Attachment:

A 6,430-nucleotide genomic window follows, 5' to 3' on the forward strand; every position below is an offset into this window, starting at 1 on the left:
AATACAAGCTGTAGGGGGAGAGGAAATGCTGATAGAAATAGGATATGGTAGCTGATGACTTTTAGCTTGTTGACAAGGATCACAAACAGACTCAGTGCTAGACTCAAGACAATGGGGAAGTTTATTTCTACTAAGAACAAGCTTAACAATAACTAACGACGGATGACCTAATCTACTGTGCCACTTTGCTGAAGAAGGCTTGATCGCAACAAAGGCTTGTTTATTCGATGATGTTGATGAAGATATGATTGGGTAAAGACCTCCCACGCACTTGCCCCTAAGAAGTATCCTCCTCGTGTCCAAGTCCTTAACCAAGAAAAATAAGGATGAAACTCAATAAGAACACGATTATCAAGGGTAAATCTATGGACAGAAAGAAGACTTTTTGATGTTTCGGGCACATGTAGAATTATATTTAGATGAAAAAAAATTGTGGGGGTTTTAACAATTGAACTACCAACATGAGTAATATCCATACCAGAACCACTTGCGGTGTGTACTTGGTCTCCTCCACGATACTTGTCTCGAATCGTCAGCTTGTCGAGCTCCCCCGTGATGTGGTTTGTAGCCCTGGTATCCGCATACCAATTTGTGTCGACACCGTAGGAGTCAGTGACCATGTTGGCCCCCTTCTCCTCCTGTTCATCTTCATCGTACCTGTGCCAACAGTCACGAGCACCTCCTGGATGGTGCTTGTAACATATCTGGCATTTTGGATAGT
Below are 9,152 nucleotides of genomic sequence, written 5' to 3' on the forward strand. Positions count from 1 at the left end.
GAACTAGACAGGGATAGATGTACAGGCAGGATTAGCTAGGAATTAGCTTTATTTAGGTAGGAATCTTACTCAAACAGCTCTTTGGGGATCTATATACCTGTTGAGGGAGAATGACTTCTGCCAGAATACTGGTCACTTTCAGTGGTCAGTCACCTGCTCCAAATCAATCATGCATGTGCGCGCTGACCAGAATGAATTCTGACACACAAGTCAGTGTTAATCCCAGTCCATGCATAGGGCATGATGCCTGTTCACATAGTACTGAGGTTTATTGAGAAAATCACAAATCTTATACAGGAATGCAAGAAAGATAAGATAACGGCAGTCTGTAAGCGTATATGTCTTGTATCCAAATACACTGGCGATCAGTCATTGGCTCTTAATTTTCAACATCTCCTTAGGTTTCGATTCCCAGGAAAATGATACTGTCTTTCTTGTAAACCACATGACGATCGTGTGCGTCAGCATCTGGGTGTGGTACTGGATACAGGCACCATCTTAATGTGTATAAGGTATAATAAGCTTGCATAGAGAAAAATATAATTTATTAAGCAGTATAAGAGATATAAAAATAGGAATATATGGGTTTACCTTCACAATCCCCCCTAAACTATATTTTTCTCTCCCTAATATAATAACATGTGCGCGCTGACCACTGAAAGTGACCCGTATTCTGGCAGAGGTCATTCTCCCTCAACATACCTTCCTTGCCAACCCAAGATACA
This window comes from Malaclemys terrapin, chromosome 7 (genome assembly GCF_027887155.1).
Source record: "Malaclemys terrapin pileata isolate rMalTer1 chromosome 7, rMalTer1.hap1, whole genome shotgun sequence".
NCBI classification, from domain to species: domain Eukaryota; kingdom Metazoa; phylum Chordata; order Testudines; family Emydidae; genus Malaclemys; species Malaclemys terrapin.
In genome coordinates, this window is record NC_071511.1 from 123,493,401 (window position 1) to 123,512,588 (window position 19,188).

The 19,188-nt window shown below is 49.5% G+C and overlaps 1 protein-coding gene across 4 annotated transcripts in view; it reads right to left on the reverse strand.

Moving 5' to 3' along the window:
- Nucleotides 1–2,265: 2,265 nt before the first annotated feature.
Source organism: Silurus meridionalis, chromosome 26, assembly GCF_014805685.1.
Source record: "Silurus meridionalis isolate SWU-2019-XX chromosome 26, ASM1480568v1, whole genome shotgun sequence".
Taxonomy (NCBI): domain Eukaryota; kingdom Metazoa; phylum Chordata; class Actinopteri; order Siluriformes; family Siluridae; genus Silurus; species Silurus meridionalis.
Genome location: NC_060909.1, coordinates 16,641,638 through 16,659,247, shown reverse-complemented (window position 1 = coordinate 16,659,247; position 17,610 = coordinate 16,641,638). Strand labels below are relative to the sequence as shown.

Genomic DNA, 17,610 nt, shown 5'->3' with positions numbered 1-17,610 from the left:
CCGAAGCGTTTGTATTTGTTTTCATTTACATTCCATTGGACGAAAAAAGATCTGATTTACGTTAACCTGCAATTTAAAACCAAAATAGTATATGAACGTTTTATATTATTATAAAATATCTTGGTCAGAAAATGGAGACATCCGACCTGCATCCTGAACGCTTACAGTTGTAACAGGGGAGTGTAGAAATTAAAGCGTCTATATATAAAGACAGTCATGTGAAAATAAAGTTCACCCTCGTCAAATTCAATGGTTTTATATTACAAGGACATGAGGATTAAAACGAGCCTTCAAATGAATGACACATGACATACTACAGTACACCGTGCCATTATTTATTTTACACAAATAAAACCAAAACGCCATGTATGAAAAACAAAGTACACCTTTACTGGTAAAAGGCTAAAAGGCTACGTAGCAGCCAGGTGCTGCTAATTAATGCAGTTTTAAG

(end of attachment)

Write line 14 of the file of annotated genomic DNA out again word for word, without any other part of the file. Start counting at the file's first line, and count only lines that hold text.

Taxonomy (NCBI): domain Eukaryota; kingdom Metazoa; phylum Chordata; class Actinopteri; order Siluriformes; family Siluridae; genus Silurus; species Silurus meridionalis.